Regardless of whether you think you will be in a higher tax bracket in 2022, you should look at your investment portfolio, held in a taxable account, and see if selling before year-end could make tax sense. To the extent you have capital losses that were recognized earlier this year or capital loss carryovers from before 2021 (or you have some capital losses you can trigger), selling winners before year-end will not result in any tax hit. Triggering short-term capital gains that can be sheltered with capital losses is a sweet deal because net short-term gains would otherwise be taxed at higher ordinary income rates. If you have investments that have declined in value, you may want to take the resulting capital losses this year. Those losses would shelter capital gains, including high-taxed short-term gains, from other 2021 sales.

Take Advantage of Tax Credits Extended through 2021:
Credits are still available for: (1) energy-efficient home improvements, (2) residential energy efficient property (including solar energy equipment), (3) fuel-cell vehicles, (4) electric motorcycles, and (5) alternate fuel vehicle refueling equipment. If you are thinking about purchasing any of these, please let us know. We can help you determine whether your expenditure qualifies for a credit.

Consider a Roth IRA Conversion:
This may be the perfect time to make that Roth conversion you have been considering, especially if you think you will be in a higher tax bracket in 2022. Although you will pay tax as if the assets had been distributed from the traditional IRA, your future Roth IRA distributions can potentially be tax-free. Unlike traditional IRAs, Roth IRAs do not have minimum distribution requirements during the account owner’s lifetime.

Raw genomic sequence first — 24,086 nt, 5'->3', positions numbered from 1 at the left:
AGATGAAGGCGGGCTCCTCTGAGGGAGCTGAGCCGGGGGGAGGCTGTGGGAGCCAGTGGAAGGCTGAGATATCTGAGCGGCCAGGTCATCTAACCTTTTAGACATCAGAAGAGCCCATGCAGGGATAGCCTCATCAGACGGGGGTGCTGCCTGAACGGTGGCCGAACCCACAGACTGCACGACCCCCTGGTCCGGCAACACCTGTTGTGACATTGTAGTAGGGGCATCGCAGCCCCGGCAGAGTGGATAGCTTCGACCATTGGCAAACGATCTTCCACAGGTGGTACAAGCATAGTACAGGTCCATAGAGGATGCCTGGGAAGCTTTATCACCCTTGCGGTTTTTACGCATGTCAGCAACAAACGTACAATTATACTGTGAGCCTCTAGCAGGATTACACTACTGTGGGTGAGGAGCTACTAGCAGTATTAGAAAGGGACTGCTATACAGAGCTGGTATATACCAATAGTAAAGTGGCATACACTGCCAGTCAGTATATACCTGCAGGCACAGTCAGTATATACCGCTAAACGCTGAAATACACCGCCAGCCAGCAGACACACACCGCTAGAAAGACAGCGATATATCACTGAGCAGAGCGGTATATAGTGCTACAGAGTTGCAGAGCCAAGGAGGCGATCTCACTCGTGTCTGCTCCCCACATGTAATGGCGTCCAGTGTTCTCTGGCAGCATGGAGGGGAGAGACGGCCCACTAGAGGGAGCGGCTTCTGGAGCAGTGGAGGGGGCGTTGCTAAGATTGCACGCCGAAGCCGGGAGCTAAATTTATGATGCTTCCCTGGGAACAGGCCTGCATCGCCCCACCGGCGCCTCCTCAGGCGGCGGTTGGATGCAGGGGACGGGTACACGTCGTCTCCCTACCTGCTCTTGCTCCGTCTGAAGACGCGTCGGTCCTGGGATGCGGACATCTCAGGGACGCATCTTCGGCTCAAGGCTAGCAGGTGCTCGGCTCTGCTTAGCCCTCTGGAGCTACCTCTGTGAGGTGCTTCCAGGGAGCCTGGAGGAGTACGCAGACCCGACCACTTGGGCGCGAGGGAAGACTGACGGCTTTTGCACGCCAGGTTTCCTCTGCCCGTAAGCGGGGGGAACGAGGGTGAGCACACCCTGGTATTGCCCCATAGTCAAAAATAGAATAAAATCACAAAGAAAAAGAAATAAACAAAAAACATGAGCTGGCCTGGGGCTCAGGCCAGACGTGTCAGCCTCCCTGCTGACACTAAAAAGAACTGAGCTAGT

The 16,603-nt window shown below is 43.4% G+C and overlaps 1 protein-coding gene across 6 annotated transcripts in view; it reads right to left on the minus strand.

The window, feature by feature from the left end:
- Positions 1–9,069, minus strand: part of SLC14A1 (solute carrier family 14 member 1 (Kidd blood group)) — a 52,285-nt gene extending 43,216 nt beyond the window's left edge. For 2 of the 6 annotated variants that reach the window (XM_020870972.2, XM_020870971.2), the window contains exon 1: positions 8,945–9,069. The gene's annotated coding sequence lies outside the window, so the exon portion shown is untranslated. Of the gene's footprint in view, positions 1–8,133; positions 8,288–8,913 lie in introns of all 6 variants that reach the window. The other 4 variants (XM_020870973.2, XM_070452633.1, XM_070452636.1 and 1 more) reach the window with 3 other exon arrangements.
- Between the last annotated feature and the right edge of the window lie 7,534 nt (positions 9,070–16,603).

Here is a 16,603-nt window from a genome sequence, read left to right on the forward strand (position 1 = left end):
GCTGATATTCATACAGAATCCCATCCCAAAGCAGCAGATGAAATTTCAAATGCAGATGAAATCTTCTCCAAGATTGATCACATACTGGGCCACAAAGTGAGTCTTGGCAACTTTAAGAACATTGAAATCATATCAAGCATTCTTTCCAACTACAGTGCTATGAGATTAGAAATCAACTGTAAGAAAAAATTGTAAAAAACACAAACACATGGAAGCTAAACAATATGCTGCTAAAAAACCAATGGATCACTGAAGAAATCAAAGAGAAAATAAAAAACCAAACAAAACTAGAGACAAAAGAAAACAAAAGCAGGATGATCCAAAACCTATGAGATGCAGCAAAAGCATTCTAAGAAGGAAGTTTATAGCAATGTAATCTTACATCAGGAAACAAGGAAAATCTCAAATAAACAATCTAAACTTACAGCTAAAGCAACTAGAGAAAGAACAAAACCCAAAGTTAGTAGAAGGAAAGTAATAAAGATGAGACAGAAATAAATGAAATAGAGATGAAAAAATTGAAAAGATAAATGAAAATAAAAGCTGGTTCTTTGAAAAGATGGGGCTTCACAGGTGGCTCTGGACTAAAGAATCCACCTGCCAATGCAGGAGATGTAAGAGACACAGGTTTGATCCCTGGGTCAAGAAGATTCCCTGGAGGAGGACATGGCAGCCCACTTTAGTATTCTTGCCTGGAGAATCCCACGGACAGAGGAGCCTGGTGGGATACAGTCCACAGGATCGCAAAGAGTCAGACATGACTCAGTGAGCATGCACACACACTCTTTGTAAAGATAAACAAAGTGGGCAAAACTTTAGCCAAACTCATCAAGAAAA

Claim the 100% Gain Exclusion for Qualified Small Business Stock:
Are you aware that 100% of the gain on eligible sales of Qualified Small Business Stock (QSBS), that was acquired after 9/27/2010, may be excluded from income? QSBS must be held for more than five years to be eligible for the gain exclusion. For stock acquired before 9/28/2010, either 50% or 75% of the gain (depending on when the QSBS was acquired) can be excluded. Contact us if you think you own stock that may qualify.

Consider Intrafamily Loans:
Interest rates are at a historic low. This scenario creates an attractive opportunity for those interested in assisting family members financially and transferring assets in a tax-efficient manner. Intrafamily loans, along with proper gift tax planning, may be a smart move.

Contribute to a Traditional IRA:
Individuals over the age of 70½, who are still working in 2021, may contribute to a traditional IRA. However, if you are over age 70½ and considering making a charitable donation directly from your IRA (known as a Qualified Charitable Distribution or QCD) in the future, please be advised that making a deductible IRA contribution for years you are age 70½ or older will affect your ability to exclude future QCDs from your taxable income.

We know this letter only covers some of the year-end tax planning moves that could potentially benefit you and your family. So, if you have questions, want more information, or would like our help in designing a year-end planning package that delivers the best tax results for you please do not hesitate to contact us.

Wishing You a Happy Thanksgiving,

Maeda Palius, Jason Janzen, Annika Jensen and the POJ Team